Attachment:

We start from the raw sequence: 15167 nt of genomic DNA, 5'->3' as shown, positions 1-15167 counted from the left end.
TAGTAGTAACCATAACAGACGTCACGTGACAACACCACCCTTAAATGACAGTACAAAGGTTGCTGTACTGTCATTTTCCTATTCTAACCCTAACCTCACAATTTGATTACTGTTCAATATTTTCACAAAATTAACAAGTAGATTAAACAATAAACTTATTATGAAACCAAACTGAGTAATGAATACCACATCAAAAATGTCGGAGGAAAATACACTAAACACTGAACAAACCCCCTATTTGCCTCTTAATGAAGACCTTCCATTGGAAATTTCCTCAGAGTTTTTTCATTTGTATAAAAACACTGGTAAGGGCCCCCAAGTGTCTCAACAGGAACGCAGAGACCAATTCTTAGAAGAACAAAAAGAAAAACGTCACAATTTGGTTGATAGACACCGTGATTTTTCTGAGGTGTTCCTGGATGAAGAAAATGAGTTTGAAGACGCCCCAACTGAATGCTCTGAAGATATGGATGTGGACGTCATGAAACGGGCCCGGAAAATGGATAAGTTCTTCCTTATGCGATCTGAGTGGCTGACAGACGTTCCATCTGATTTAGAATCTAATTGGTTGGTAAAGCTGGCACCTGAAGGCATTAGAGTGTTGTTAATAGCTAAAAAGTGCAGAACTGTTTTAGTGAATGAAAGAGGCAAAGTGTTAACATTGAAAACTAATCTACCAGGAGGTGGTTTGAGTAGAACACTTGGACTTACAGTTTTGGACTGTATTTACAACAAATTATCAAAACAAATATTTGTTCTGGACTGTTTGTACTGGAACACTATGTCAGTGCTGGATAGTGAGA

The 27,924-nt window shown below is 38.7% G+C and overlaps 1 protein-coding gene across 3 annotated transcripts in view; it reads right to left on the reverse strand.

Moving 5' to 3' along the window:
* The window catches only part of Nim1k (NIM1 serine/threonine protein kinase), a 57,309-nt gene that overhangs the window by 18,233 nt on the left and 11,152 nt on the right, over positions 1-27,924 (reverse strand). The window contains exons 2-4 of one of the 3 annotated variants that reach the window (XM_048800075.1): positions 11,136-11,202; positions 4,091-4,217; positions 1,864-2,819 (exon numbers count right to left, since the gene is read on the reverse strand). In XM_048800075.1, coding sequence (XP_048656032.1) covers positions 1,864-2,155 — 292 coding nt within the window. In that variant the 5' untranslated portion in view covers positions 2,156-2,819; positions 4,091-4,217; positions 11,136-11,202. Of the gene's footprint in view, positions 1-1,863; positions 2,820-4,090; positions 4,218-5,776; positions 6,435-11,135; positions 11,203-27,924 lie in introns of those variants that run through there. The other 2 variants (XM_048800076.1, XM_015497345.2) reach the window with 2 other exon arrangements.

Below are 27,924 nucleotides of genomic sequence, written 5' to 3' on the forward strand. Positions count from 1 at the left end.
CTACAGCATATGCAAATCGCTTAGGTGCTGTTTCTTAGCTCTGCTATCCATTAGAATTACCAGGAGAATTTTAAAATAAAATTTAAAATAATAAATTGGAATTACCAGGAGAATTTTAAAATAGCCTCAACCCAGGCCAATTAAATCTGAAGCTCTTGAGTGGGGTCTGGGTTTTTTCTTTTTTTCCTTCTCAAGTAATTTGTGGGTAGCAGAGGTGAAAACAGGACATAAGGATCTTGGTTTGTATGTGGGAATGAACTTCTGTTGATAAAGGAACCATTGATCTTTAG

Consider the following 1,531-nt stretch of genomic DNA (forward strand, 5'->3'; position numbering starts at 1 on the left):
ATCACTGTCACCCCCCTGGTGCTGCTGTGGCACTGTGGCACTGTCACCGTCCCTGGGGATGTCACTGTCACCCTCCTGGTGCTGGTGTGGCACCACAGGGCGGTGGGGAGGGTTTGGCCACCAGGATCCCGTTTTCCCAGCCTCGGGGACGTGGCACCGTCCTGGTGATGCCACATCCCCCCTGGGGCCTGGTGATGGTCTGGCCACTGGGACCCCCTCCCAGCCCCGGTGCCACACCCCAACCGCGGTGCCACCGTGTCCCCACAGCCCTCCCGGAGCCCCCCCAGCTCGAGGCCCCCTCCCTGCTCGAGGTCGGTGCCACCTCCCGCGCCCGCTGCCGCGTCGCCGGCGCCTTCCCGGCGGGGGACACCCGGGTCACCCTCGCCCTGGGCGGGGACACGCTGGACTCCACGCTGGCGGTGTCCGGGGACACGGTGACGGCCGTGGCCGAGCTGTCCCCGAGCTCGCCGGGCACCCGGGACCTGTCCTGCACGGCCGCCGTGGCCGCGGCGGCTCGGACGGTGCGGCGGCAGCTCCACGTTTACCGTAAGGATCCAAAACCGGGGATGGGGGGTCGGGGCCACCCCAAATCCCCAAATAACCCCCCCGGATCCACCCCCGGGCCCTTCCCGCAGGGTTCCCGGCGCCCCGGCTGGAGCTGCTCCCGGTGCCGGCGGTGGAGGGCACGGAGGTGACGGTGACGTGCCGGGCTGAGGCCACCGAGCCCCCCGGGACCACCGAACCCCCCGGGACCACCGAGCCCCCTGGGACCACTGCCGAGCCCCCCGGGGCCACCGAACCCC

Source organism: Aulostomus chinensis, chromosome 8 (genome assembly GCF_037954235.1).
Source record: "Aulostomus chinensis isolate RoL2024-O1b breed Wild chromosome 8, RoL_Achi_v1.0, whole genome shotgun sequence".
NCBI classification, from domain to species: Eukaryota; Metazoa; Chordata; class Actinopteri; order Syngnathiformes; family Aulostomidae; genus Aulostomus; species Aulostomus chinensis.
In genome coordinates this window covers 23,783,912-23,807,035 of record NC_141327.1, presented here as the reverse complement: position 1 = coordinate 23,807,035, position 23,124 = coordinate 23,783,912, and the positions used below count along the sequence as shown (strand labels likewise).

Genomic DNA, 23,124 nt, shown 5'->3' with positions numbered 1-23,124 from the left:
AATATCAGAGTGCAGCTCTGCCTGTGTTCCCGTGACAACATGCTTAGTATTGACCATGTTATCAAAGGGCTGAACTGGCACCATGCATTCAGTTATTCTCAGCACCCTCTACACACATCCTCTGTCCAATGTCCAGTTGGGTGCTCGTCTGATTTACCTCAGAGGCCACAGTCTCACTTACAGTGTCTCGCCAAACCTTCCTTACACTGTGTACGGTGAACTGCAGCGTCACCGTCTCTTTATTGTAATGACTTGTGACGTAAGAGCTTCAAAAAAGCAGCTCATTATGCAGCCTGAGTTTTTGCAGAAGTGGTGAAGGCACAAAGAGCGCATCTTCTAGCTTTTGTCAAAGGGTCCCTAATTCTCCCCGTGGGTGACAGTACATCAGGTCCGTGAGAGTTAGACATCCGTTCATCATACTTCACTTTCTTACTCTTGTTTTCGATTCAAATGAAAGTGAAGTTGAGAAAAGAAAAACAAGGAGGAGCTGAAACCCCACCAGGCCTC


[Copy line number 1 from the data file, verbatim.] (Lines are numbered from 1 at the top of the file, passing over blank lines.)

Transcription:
We start from the raw sequence: 15167 nt of genomic DNA, 5'->3' as shown, positions 1-15167 counted from the left end.